Vol. 5 Num 926 Sat. January 06, 2007  

Book Review
The skies promise nothing
Syed Badrul Ahsan

No God In Sight by Altaf Tyrewala; Delhi: Penguin Books; 2006; pp. 171.

These are the tales of the ordinary, those who constitute life as it is. The grandeur upon which literature shapes itself, or attempts to come wrapped in, is not what comes alive in this Altaf Tyrewala endeavour. What is alive here is a morose way of observing individuals and the thousand and one banalities they are straitjacketed in. In a manner of speaking, when you meet all the Sohail Tambawalas, collide into the various identities of all these men bearing an identical name, you could be running into a myriad dark possibilities. For one of these innumerable Tambawalas is a terrorist, has been accused of being one. Another has a wife waiting in apprehension for him. Mistaken identities, or varied ones, are the stuff of the tales here.

And the tales branch out in very many directions before coming together once again to sketch a somewhat composite picture of life in Bombay (you could, in the manner of political correctness, even call it Mumbai). But it is life that is not lived on the broad avenues of the urban jungle. It subsists in the alleys and by-lanes where the struggle to eke out a living swiftly, and regularly, puts all possibilities of dreams to flight. Consider the case of Suleiman, the aggrieved Muslim who must now elicit an answer to the overwhelming question he places before his great-grandfather, the man who is father to his decaying Shazia-dadi. "What came over you? What mischief made you a bloody Muslim?"

It is a city of fear, the strands of which course quietly but insistently through men like Suleiman. Conversion has only deepened their anxieties and loosened their hold on the future. Of course Suleiman gets no answer. Some questions are too much of a rigmarole to be resolved with a credible response. The inability of Nawaz-'saab' to explain to Mr. Joshi and his culture-seeking son Abhay the precise meaning of the poetic thought -- Bukhara-e junoon shabo khayalon rooh maheer -- falls within the ambit of the queries that defy explanation. Nawaz's bubbling perspiration then leads him into an irreversible process of decline. His dead father's ill-fitting sherwani will not help him any. A dream of economic security, through peddling poetry, is thus brought to nought.

In these chronicles that define the mundane realities of the common herd, waiting is of the essence. Nilofer, the young woman in need of work, typifies the quiet desperation which eats away at the core of sensibilities. She waits at the door of a flat, expecting to be appointed as a maid. The wait fizzles into nothing. The sense of things not happening is what Altaf Tyrewala projects through his characters, each of whom takes centre stage, in turns as it were. Rina waits, even as she lets her hands run across the back of her lover, in anticipation of the sex she has turned into a matter of routine with him. But GK, the lover, is weighed down by ambition or ill luck or both. Balbir Pasha waits for him, for the team from Breaking News, dying to be spotted on television as a gallant police officer who has made a remarkable kill. All of them wait; and every desire gets to be nipped in the transition between a bud and a flower.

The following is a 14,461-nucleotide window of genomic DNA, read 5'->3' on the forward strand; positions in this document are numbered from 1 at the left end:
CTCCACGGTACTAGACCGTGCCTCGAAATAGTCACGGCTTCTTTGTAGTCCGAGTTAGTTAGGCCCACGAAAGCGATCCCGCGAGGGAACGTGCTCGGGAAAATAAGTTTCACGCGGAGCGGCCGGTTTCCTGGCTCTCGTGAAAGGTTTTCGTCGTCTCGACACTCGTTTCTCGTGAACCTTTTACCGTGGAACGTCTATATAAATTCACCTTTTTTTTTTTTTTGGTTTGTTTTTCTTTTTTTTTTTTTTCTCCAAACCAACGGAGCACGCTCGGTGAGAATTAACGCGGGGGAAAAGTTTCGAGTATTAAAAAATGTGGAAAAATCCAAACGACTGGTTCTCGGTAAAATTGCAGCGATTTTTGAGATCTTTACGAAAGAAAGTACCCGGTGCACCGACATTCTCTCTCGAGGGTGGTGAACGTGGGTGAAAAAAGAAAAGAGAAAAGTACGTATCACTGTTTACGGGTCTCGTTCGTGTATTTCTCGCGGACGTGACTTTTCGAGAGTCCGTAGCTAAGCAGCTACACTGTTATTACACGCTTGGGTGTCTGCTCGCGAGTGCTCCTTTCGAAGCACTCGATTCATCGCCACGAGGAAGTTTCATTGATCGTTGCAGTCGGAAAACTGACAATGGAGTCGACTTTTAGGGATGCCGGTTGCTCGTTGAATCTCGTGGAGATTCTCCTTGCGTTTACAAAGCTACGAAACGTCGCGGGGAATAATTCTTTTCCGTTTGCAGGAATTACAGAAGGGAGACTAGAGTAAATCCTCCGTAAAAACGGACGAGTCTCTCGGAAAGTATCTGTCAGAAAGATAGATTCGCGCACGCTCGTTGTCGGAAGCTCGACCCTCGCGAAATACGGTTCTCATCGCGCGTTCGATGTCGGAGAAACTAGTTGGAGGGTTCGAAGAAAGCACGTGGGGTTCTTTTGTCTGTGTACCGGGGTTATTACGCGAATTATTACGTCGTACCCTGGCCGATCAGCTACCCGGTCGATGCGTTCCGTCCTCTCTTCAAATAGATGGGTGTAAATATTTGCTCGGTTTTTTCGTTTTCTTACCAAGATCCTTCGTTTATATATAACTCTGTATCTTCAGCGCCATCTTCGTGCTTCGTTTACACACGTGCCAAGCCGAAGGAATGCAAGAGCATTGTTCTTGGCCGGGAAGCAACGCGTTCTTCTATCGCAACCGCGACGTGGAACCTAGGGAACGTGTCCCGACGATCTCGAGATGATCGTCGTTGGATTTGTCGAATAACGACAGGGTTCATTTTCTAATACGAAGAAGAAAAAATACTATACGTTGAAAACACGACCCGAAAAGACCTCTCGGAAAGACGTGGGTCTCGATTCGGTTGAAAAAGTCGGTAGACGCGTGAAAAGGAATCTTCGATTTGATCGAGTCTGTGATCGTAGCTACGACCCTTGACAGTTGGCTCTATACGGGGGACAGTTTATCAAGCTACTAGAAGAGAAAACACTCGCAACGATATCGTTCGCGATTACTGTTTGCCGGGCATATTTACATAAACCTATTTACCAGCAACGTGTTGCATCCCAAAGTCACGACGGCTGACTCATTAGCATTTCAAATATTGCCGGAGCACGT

Take a few steps back and chance upon the sentimental Hamida. Marriage has been her ambition for years, and yet prospects of conjugal happiness have progressively receded for her. But she waits, for the one man she has wanted. Rafiq has explored her, has held her mouth in liplock for long minutes despite all the marriages he has gone through. Hamida understands his compulsions, and so keeps a firm lid on the probability of revulsion rising in her. She will be his fourth wife, or she thinks. She bides her time. Meanwhile, age begins to take its toll.

There is a plethora of expectations in the narrative. The chicken seller Jamal Seth plods wearily through his business of the day. What day? That for him and his friends begins in the evening as they go looking for erotic pleasures. Shakila, the woman in the black sari and white sleeveless blouse, will not disappoint them, not even when a power outage interrupts the gaiety of the evening. She gyrates, swings her left arm about and keeps the right one suggestively on her crotch. It is eerie, a disturbing image of no light and absent music and pointless simulated sensuality.

In the end, hollowness is all. There are gaping wounds all around, bodies in anticipation of embraces, youth in search of purpose. The Mahant visits Barauli for the second time in a month; and communal passions are stirred.

It is a scarred landscape. The skies promise nothing.

S. Badrul Ahsan is executive editor, The Dhaka Courier.